Mastered for iTunes: Music mastered specifically for iTunes for increased audio fidelity

Universal Music Group announced today that albums from popular Universal artists such as Madonna, Paul McCartney, Kaori Muraji, U2, John Coltrane and Bon Jovi are now Mastered for iTunes, giving music fans even higher quality audio recordings from their favorite artists. Mastered for iTunes albums are mastered specifically with the iTunes format in mind, ensuring the delivery of the music to listeners with increased audio fidelity, more closely replicating what the artists, recording engineers, and producers intended.

These new recordings are mastered using high-resolution sourced audio to provide fans with an incredibly rich listening experience, taking advantage of the dynamic range enabled by the iTunes format. Music fans can access many of today’s most anticipated albums including Madonna’s “MDNA,” Paul McCartney’s “Kisses On The Bottom” and Japanese Classical Guitarist Kaori Muraji’s “Soleil – Portraits 2.” Other albums on offer include favorites such as U2’s “Achtung Baby,” John Coltrane’s “A Love Supreme” as well as Bon Jovi’s “Slippery When Wet” and “Have a Nice Day.”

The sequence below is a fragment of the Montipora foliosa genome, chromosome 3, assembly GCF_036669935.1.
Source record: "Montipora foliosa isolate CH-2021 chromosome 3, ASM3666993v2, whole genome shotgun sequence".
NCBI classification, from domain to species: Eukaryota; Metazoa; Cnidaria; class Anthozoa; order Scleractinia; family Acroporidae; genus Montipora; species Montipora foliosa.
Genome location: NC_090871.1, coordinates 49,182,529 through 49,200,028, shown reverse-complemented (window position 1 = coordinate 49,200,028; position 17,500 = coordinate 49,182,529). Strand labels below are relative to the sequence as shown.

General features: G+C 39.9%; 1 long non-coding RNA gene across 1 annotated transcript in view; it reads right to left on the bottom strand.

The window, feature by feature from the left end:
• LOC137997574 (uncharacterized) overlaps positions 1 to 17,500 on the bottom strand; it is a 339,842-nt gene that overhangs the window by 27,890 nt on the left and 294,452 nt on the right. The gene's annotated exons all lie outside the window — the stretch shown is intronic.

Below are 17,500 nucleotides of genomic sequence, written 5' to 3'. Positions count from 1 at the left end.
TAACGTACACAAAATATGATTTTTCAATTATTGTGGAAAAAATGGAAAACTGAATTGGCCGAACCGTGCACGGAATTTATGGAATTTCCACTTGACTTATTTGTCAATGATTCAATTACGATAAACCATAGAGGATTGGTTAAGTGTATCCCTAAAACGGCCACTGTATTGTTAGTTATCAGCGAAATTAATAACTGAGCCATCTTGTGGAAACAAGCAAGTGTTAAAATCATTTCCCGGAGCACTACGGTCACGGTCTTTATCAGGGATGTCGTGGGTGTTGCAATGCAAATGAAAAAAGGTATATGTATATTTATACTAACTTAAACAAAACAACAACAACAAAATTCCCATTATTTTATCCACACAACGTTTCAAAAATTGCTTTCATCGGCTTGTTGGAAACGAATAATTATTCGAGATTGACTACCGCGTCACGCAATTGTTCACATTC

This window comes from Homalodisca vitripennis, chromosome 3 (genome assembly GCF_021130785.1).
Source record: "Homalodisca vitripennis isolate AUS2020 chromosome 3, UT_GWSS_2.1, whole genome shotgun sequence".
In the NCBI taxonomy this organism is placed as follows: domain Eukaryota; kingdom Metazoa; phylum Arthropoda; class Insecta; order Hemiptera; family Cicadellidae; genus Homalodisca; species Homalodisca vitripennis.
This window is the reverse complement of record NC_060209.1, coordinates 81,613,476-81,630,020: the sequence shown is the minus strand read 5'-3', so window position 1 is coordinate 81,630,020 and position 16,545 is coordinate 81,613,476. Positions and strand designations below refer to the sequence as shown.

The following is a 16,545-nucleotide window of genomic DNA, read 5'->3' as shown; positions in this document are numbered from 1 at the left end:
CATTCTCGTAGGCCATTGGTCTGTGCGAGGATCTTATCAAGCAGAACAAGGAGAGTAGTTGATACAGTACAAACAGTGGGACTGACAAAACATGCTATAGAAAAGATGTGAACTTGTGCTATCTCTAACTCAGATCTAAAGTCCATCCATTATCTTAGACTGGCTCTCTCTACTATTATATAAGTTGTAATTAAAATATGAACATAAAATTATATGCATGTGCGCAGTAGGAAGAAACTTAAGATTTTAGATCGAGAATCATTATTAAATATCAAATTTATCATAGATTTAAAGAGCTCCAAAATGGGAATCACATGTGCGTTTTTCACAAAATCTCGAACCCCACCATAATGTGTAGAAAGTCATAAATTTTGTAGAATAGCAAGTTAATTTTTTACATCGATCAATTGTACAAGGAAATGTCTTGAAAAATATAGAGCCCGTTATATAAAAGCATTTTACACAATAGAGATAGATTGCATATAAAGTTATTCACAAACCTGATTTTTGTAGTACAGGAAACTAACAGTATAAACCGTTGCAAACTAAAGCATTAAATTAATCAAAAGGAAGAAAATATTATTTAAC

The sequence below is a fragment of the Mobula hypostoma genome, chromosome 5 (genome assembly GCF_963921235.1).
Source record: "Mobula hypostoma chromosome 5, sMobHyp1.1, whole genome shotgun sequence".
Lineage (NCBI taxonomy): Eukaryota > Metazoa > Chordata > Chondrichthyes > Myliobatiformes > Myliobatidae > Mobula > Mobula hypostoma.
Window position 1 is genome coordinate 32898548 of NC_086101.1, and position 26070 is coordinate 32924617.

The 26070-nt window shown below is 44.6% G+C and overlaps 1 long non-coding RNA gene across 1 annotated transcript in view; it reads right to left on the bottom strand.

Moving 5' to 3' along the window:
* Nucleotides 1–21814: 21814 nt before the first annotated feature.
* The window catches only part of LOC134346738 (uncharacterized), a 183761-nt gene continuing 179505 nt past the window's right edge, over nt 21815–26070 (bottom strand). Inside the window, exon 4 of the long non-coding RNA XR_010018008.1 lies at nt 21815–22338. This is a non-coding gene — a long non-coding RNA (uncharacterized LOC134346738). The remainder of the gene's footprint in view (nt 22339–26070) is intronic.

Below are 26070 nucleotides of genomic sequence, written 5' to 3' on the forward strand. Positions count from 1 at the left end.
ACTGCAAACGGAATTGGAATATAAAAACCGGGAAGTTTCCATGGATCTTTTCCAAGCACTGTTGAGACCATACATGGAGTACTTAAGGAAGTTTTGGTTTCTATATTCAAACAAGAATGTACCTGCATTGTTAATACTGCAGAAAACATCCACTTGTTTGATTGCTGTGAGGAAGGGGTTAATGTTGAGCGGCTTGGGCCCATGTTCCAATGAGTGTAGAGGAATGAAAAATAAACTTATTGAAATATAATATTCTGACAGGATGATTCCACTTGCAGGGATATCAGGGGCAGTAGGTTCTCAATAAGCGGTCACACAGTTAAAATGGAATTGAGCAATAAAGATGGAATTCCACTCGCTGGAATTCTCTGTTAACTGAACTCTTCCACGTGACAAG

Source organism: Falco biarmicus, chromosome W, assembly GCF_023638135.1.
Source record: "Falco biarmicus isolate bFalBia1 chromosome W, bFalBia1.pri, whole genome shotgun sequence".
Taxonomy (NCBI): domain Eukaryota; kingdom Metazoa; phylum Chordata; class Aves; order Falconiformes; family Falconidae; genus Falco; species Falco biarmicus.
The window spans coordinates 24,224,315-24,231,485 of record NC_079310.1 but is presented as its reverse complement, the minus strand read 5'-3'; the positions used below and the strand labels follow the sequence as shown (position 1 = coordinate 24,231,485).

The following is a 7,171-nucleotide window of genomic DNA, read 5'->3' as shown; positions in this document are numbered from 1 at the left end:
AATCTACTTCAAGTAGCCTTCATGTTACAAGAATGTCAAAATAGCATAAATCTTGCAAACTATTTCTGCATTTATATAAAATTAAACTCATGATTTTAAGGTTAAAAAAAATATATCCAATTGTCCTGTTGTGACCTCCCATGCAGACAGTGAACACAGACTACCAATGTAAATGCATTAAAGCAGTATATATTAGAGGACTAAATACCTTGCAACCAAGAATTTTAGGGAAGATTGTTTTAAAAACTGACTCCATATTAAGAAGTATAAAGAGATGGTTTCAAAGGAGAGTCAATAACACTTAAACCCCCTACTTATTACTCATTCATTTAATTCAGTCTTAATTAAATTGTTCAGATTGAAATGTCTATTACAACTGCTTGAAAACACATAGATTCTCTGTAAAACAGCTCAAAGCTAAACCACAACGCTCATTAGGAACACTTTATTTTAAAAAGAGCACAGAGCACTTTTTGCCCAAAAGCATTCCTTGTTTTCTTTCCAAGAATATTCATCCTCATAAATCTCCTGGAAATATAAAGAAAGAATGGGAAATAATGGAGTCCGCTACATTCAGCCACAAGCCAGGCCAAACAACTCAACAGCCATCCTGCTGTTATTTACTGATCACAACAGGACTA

In addressing her fans, Kaori Muraji said in the press release, “I really enjoyed making my recording “Soleil – Portraits 2″ in Air Studios which was built by George Martin in London. It has wonderful acoustics and a nice atmosphere which you can now hear even better on this high-quality audio version with iTunes. Here in this album you can listen to a number of different styles of music. I hope you will enjoy it.”

More info and music via iTunes here: Mastered for iTunes.

Source: Universal Music Group

57 Comments

    1. Funny you should mention that. According to shadowy sources, a secret U.S. Army project has scientists enhancing the sound of Yoko Ono’s caterwauling to create a mobile armor-piercing sound cannon. It’s said to involve a sophisticated signal processing algorithm that combines sawtooth waves with Yoko’s Double Fantasy recordings.

            1. Guilty.
              (I shouldn’t be Yoko-bored now…please, no…just pull the finger nails)

              Like I used to tell people “that Double Fantasy album ain’t half bad…except for half of it”

  1. Is it the same old bit rate though? Uncompressed or Apple’s Lossless compression at 24/48 or higher would be nice. Of course at my age I can’t much tell the difference anywho’s.